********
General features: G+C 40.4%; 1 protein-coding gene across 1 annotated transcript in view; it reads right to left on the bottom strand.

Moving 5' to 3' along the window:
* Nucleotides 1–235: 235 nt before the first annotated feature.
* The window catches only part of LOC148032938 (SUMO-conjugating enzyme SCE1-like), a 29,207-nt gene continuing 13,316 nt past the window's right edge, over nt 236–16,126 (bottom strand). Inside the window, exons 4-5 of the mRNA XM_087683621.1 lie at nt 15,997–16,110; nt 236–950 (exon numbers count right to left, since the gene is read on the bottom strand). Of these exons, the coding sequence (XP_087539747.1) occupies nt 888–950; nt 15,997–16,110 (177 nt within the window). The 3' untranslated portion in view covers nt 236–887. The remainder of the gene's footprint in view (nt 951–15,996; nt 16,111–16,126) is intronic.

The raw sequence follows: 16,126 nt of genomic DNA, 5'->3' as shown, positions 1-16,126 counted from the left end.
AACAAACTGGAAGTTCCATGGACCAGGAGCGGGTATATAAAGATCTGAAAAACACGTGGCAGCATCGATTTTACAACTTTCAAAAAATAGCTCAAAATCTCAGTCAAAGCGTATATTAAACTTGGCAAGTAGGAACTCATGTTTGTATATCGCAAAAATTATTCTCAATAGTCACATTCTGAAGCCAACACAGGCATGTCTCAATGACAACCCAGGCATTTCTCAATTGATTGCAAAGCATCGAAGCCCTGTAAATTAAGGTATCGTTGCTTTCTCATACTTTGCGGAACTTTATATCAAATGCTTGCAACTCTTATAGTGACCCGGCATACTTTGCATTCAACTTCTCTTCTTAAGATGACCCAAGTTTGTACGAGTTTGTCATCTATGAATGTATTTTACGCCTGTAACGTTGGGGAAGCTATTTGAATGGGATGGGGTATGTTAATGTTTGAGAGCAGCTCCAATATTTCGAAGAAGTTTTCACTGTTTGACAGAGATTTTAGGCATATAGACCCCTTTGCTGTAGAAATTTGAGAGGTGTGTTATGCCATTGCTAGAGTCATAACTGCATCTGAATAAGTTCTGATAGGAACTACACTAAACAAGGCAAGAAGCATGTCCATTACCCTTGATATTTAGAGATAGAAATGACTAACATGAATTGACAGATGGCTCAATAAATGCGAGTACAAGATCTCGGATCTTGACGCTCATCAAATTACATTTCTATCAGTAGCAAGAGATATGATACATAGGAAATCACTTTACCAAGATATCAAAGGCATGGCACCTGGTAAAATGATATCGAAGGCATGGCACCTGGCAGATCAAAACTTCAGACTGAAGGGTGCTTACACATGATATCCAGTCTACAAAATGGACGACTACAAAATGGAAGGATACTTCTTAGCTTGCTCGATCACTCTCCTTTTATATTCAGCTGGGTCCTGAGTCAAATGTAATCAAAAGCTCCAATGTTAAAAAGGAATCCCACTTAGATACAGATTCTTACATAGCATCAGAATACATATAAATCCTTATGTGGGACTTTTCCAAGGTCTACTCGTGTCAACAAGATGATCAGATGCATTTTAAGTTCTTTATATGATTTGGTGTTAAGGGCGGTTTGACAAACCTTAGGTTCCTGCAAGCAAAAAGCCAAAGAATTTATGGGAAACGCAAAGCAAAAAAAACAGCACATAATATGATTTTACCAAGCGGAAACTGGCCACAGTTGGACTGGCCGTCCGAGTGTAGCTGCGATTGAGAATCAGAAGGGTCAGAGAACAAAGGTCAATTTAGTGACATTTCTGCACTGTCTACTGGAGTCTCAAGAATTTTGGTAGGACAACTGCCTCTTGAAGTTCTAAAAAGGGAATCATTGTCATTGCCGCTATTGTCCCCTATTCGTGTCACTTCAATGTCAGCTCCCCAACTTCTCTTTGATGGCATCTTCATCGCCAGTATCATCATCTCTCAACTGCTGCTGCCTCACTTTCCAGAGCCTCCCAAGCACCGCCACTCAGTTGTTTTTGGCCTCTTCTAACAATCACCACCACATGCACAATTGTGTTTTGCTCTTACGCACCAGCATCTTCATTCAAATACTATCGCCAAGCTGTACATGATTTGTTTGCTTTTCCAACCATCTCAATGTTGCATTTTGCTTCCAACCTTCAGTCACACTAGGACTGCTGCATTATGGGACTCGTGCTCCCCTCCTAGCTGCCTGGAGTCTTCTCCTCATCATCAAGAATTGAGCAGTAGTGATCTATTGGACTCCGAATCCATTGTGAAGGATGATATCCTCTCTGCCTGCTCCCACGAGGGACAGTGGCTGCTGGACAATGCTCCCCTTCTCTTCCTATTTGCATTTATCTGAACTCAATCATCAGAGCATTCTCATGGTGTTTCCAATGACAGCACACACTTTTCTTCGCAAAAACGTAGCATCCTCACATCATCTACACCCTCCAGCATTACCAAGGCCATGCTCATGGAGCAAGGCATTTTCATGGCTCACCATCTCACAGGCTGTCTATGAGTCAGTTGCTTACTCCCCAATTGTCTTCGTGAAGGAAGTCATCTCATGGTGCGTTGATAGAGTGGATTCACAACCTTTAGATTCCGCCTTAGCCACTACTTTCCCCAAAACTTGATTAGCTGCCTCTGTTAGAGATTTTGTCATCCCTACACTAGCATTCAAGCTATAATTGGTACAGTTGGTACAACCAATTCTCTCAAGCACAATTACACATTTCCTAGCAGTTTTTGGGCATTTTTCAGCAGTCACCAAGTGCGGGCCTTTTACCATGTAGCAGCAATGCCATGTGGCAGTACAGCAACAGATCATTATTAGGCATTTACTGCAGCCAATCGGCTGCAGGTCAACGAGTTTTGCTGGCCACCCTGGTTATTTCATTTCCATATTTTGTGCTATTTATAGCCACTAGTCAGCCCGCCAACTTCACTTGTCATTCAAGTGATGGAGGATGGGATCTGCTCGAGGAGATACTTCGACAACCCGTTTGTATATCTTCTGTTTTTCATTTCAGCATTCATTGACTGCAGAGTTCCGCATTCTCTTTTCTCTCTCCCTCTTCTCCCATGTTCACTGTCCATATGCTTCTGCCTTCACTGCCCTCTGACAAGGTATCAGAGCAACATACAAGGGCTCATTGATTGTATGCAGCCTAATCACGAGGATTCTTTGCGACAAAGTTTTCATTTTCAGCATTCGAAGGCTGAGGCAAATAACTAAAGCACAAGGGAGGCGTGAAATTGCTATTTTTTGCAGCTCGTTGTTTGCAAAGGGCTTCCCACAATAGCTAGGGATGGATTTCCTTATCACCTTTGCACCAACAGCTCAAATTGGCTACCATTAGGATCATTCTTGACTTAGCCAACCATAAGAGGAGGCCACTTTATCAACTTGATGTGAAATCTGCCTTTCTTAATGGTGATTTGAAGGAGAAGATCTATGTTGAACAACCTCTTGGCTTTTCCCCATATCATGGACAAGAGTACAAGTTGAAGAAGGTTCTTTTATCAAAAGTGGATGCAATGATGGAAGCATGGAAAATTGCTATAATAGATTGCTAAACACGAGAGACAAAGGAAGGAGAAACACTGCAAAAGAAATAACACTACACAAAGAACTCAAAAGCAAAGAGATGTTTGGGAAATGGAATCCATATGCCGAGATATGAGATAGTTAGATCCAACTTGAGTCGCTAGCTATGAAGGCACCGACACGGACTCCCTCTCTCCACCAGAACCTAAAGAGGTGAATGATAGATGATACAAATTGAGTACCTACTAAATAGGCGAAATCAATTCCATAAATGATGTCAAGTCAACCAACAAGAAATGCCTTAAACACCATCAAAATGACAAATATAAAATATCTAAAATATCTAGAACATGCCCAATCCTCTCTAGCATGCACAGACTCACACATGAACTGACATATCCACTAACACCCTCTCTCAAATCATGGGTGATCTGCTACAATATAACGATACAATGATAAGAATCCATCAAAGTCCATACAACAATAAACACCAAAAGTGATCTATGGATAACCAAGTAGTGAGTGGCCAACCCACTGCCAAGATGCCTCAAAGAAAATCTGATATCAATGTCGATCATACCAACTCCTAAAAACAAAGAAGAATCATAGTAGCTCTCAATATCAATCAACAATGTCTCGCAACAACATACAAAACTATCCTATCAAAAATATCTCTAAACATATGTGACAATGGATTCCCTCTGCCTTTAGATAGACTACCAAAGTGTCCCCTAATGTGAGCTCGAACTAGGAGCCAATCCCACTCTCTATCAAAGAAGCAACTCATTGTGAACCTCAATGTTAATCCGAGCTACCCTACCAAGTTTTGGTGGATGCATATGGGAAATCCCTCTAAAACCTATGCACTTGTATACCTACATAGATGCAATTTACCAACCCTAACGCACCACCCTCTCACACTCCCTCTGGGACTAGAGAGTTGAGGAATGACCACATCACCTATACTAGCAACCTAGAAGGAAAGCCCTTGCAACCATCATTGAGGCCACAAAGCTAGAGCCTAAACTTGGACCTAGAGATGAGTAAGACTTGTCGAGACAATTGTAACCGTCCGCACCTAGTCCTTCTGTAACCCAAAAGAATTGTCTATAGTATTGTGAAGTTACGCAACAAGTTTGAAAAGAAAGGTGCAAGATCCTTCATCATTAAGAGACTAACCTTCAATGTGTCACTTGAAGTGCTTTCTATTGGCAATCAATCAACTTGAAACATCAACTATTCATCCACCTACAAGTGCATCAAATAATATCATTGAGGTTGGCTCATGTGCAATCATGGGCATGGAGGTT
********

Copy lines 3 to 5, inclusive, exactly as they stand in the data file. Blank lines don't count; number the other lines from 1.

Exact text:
* Nucleotides 1–235: 235 nt before the first annotated feature.
* The window catches only part of LOC148032938 (SUMO-conjugating enzyme SCE1-like), a 29,207-nt gene continuing 13,316 nt past the window's right edge, over nt 236–16,126 (bottom strand). Inside the window, exons 4-5 of the mRNA XM_087683621.1 lie at nt 15,997–16,110; nt 236–950 (exon numbers count right to left, since the gene is read on the bottom strand). Of these exons, the coding sequence (XP_087539747.1) occupies nt 888–950; nt 15,997–16,110 (177 nt within the window). The 3' untranslated portion in view covers nt 236–887. The remainder of the gene's footprint in view (nt 951–15,996; nt 16,111–16,126) is intronic.

The raw sequence follows: 16,126 nt of genomic DNA, 5'->3' as shown, positions 1-16,126 counted from the left end.